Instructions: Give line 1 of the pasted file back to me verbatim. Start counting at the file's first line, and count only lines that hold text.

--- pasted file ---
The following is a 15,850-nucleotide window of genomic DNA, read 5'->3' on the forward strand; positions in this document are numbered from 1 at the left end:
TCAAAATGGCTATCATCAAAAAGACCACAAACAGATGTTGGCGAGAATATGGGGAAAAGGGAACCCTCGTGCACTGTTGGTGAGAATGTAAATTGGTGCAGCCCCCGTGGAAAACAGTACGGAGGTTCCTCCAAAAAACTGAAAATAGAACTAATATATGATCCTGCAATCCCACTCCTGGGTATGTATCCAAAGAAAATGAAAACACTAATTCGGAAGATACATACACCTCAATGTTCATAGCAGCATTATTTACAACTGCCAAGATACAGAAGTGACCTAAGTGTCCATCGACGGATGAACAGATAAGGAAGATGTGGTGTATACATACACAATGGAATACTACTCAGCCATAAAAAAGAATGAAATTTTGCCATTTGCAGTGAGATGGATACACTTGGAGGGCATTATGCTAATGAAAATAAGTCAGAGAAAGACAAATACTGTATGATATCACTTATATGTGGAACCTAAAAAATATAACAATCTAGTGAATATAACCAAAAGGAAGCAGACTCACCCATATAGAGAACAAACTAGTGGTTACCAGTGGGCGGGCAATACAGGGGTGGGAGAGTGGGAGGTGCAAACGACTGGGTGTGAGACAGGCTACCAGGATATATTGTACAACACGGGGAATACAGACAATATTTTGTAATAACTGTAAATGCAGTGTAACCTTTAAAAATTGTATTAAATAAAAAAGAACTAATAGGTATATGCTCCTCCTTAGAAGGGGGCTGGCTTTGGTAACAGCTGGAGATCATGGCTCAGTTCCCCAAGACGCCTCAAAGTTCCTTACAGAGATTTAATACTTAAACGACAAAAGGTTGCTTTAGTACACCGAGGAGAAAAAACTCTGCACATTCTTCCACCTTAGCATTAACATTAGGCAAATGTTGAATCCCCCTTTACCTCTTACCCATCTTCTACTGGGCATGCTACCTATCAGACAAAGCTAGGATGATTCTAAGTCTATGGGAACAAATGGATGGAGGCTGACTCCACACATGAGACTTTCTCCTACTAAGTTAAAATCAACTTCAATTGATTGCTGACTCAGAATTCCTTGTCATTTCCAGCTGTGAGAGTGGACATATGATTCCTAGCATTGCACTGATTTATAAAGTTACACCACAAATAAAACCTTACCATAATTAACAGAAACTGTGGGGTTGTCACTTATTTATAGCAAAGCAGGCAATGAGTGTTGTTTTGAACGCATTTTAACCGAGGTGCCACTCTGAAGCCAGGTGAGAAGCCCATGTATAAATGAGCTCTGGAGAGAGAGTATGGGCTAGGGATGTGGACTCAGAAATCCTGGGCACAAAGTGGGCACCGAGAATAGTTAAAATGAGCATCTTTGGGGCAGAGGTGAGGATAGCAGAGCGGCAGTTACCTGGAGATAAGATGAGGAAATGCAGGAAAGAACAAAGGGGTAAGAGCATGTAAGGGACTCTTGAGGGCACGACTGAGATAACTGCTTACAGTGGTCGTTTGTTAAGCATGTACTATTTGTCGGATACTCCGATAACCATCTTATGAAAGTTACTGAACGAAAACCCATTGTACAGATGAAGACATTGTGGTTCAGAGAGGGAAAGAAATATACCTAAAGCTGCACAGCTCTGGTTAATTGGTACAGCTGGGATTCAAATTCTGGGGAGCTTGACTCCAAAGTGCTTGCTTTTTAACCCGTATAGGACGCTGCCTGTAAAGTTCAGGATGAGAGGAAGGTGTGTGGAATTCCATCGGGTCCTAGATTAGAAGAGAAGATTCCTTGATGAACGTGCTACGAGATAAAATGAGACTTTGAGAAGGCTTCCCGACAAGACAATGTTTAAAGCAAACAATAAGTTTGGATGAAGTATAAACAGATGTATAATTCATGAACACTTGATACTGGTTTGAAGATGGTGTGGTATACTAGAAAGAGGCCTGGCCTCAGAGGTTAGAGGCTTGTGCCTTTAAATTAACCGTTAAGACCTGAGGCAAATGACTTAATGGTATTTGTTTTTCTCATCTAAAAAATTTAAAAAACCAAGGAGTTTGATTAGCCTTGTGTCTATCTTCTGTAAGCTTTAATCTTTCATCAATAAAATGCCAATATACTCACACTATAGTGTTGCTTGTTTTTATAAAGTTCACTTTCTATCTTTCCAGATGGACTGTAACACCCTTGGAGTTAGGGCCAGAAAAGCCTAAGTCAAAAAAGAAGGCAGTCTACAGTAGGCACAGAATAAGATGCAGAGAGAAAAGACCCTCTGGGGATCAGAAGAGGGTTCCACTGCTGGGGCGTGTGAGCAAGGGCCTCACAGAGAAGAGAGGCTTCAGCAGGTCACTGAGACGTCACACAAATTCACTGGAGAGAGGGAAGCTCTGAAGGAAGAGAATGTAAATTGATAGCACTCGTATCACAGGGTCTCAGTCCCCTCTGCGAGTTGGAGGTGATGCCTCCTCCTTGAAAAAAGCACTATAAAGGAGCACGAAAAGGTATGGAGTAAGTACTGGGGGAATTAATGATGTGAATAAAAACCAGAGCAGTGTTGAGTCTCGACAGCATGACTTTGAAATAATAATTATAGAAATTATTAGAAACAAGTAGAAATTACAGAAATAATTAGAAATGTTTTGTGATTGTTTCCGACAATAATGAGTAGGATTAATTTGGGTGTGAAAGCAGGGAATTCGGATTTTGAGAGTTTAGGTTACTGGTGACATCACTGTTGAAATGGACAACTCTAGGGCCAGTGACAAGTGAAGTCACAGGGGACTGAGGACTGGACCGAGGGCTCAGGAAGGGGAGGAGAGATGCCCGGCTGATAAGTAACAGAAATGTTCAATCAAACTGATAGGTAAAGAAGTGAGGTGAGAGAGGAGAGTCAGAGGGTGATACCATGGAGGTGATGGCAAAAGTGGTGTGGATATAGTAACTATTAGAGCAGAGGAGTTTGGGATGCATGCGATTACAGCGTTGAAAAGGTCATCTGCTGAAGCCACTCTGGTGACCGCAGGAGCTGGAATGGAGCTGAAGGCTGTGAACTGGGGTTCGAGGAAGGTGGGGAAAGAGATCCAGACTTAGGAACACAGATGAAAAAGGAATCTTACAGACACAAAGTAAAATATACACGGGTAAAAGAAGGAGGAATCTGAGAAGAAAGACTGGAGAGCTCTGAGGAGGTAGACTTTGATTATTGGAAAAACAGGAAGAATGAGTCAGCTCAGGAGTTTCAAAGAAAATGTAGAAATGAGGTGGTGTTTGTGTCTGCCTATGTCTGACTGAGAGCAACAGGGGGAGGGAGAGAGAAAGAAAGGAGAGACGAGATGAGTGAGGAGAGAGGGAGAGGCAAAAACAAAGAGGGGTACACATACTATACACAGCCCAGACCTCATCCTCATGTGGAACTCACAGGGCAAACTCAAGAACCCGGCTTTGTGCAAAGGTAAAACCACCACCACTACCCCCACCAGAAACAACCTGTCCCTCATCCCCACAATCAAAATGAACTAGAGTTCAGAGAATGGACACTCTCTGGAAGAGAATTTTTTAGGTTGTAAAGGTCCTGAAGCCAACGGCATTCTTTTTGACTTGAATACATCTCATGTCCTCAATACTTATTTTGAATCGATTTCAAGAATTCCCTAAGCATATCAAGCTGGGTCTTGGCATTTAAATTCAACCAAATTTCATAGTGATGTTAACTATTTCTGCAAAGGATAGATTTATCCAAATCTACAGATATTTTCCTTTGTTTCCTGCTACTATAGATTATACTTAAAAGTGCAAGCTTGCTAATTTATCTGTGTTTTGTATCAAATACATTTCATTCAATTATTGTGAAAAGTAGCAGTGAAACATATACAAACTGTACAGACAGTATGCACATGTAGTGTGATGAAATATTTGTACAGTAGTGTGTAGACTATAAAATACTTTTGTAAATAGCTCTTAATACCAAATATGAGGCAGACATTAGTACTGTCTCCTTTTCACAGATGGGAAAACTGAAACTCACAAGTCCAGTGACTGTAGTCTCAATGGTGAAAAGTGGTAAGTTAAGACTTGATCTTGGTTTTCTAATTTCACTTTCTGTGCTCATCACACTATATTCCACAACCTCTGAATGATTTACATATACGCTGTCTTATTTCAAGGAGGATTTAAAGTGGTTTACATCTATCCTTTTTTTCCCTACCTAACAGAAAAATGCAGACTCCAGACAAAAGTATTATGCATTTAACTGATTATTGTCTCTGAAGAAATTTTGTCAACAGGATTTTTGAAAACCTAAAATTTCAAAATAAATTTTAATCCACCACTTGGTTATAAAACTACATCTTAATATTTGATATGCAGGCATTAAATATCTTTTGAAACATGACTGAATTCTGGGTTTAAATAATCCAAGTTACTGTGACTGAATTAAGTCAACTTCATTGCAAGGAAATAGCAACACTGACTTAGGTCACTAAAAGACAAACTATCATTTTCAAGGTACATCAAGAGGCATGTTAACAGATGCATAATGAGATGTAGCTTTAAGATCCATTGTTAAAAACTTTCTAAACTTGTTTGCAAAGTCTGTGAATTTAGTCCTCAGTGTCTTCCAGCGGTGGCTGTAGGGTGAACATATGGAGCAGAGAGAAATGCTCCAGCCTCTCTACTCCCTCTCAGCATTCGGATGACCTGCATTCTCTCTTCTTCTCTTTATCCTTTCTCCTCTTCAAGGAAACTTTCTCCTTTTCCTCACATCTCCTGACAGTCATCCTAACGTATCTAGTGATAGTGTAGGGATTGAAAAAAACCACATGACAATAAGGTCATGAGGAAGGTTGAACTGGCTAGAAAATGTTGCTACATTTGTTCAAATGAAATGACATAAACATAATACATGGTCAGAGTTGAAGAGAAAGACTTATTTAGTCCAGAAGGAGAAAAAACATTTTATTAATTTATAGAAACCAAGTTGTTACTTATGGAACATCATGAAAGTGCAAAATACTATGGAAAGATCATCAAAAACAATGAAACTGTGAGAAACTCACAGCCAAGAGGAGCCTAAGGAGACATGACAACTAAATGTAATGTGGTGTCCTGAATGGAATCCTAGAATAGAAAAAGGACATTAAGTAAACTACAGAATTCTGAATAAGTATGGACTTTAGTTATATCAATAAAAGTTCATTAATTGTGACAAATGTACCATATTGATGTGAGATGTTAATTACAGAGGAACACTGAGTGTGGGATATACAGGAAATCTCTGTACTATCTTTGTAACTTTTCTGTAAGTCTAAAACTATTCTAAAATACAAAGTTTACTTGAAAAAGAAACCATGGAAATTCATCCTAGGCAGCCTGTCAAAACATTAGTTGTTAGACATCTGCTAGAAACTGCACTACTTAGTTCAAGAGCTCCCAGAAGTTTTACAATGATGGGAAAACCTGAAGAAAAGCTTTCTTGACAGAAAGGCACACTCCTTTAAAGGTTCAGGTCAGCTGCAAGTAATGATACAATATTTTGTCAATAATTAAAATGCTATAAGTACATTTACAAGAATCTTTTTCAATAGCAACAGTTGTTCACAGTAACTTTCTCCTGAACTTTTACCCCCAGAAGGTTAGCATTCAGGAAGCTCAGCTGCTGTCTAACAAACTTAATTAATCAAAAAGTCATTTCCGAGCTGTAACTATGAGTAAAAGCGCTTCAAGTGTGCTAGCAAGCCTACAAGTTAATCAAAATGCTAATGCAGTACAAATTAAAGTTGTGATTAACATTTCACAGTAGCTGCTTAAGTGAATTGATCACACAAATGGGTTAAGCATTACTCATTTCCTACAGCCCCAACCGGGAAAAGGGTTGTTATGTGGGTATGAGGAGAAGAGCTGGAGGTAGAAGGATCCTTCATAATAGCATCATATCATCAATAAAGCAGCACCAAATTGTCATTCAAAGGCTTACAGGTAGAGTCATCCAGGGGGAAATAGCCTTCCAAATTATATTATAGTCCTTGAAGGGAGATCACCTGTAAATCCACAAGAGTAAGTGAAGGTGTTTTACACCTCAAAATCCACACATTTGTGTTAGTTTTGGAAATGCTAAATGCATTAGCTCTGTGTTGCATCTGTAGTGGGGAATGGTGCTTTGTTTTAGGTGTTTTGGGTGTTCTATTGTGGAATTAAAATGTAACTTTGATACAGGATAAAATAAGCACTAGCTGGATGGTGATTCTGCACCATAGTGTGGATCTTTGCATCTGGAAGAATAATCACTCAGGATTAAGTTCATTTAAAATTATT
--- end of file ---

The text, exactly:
The following is a 15,850-nucleotide window of genomic DNA, read 5'->3' on the forward strand; positions in this document are numbered from 1 at the left end: